Adaptive Vertical Beam Control, Variable Light Distribution, Adaptive and Cornering Lights, and High-Beam Assistant for extra safety in the dark and in bad weather
BMW Assist with injury assessment (see sidebar)

In addition, while not perfect, features such as real-time traffic reporting via the navigation system, which provides information about any accidents ahead and other traffic patterns, and head-up display, projecting navigation, road geometry, and speed information in the driver’s field of vision, add to overall safety.

But there is one thing that none of these systems can do and that’s protect against other drivers who have made a huge miscalculation and, in an instant, are hurtling towards your car without apparently seeing it.

In my case, this happened two weeks ago as I was proceeding on a major street with a green light.  An Acura SUV made a left turn from opposing traffic and entered my path a second or so before impact.  This gave me barely enough time to react, let alone successfully complete an evasive maneuver.  I instinctively stomped on the brakes and tried to steer my way out of its way.  The braking slowed the car down sufficiently so that I avoided a side impact to my car (which could have caused significant injury) but nonetheless, we still made contact as the SUV passed in front of me.

I heard the accident take place but I didn’t feel it at all. The car’s front crumple zone absorbed the impact so well that it was a minor thud to me at most.

I’m not sure of the speed when we hit, but I would guess it to be about 20 mph. The other driver, after realizing I had a green light, was extremely apologetic even though he suffered minor injuries from the accident and had to go to hospital to be checked out.

BMW Night Vision catches pedestrians.

BMW Night Vision catches pedestrians.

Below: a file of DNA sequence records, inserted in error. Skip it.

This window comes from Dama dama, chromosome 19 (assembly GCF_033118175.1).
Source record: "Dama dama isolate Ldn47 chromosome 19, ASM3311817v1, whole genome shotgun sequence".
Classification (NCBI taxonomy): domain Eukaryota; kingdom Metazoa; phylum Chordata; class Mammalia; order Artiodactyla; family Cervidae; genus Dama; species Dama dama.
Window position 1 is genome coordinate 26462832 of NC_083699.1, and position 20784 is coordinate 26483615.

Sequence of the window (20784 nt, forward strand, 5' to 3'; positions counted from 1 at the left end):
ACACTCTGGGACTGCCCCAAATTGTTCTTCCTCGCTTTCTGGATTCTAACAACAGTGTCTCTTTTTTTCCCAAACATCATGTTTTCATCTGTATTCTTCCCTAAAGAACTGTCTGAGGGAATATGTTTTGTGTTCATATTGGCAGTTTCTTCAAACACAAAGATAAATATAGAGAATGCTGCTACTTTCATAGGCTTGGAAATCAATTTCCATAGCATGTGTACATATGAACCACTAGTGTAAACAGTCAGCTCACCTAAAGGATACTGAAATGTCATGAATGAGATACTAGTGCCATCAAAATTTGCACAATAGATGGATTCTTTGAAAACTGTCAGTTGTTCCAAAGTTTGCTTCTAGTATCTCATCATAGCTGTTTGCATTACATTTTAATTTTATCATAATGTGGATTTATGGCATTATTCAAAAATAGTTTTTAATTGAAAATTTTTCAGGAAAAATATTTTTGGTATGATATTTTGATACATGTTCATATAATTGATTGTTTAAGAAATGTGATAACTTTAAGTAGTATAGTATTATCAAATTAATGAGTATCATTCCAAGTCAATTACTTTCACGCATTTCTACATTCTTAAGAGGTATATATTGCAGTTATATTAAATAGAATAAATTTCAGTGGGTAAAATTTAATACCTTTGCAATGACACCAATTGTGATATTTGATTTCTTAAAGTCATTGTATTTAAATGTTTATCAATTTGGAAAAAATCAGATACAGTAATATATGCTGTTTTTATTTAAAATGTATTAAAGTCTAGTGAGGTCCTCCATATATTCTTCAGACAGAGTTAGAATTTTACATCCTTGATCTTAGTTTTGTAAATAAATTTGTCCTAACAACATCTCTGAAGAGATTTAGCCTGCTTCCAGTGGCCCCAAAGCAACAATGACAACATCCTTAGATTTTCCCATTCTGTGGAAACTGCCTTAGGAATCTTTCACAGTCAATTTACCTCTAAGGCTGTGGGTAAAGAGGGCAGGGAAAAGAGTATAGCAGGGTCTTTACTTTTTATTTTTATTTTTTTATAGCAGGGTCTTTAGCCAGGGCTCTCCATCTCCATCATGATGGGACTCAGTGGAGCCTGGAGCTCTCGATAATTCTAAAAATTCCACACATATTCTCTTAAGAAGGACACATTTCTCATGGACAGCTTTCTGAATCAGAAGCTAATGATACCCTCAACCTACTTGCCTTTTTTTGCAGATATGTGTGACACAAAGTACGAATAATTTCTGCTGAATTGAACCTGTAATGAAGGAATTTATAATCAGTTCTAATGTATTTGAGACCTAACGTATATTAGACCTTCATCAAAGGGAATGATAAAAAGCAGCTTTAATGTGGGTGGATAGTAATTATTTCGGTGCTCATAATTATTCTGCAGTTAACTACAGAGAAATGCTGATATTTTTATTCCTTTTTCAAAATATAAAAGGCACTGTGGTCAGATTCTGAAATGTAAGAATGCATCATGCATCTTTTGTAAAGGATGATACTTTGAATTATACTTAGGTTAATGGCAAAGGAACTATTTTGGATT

The most important thing is that the car I was driving, a new BMW 7er series, not only allowed me to walk away from the accident but absorbed so much of the impact that I was left completely unscathed.    No safety system that currently exists can stop another driver from executing a maneuver that may result in an accident.  What matters most is that the car you are in can keep the consequences of the impact to a minimum.

–Jonathan B. Spira is the Editor of Executive Road Warrior and Chief Analyst at Basex, a knowledge economy research firm.


“This is Mr. Smith’s car calling.  He’s been in an accident and he probably has internal bleeding.”

Sound a bit futuristic?  Most 2009 and later BMWs now transmit data used to calculate the extent of injuries that passengers may have received in an accident.  This information will then be relayed to emergency responders by the BMW Assist response center.  In the first few minutes after an accident, especially if the occupants of a vehicle are not able to respond to questions, determining the extent of injuries can be daunting – and time critical.   P0051888

Developed by BMW and the William Lehman Injury Research Center in Miami, the enhanced system determines the potential of severe injuries by analyzing multiple factors including whether passengers were wearing seat belts, the direction and the severity of the impact, and whether or not airbags or side curtains were deployed. When emergency responders have timely access to this information, according to Dr. Jeffrey Augenstein, the center’s director, the chances for survival of injured occupants increase significantly, possibly saving thousands of lives. – JS